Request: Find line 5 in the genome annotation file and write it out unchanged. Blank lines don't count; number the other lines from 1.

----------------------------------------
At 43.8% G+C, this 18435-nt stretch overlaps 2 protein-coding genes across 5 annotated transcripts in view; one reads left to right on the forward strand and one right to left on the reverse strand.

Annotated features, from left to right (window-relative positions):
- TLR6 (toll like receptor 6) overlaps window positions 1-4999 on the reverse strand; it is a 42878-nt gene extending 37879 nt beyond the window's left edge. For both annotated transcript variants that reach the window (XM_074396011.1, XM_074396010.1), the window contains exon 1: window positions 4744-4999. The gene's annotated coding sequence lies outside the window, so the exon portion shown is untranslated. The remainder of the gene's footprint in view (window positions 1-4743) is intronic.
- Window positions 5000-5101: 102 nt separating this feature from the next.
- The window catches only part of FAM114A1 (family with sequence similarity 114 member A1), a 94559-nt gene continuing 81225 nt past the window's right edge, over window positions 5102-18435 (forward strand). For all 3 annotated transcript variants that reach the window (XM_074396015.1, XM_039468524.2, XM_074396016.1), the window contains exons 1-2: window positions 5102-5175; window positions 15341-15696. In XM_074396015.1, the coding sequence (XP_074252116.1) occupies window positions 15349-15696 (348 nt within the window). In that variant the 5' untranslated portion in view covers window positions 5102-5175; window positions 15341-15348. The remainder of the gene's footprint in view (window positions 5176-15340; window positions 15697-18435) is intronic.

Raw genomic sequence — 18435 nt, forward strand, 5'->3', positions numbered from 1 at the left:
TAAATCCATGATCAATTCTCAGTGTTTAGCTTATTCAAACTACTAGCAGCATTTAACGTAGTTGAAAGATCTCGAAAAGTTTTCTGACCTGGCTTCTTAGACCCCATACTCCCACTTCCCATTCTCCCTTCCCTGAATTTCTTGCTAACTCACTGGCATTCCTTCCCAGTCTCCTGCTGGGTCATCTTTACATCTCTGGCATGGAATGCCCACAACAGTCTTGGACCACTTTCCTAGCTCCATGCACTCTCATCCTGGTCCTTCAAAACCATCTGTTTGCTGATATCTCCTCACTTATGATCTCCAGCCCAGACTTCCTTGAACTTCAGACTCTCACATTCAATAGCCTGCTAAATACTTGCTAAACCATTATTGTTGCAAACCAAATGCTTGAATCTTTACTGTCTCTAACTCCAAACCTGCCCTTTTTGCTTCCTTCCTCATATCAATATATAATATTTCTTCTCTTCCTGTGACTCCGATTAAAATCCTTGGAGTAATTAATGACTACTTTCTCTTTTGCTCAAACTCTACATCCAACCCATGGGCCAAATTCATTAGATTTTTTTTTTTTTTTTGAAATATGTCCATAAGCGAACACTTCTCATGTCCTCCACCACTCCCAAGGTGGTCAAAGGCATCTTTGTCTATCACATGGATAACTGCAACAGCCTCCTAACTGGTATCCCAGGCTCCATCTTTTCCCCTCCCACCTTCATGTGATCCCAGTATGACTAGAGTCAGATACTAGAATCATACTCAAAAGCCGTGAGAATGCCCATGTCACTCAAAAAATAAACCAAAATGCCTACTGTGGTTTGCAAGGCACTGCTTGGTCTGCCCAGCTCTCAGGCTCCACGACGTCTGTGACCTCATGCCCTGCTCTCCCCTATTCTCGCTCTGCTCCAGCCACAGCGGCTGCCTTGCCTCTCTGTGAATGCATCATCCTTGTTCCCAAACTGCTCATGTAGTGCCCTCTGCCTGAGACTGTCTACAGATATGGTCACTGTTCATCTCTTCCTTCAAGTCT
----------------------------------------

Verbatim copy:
- The window catches only part of FAM114A1 (family with sequence similarity 114 member A1), a 94559-nt gene continuing 81225 nt past the window's right edge, over window positions 5102-18435 (forward strand). For all 3 annotated transcript variants that reach the window (XM_074396015.1, XM_039468524.2, XM_074396016.1), the window contains exons 1-2: window positions 5102-5175; window positions 15341-15696. In XM_074396015.1, the coding sequence (XP_074252116.1) occupies window positions 15349-15696 (348 nt within the window). In that variant the 5' untranslated portion in view covers window positions 5102-5175; window positions 15341-15348. The remainder of the gene's footprint in view (window positions 5176-15340; window positions 15697-18435) is intronic.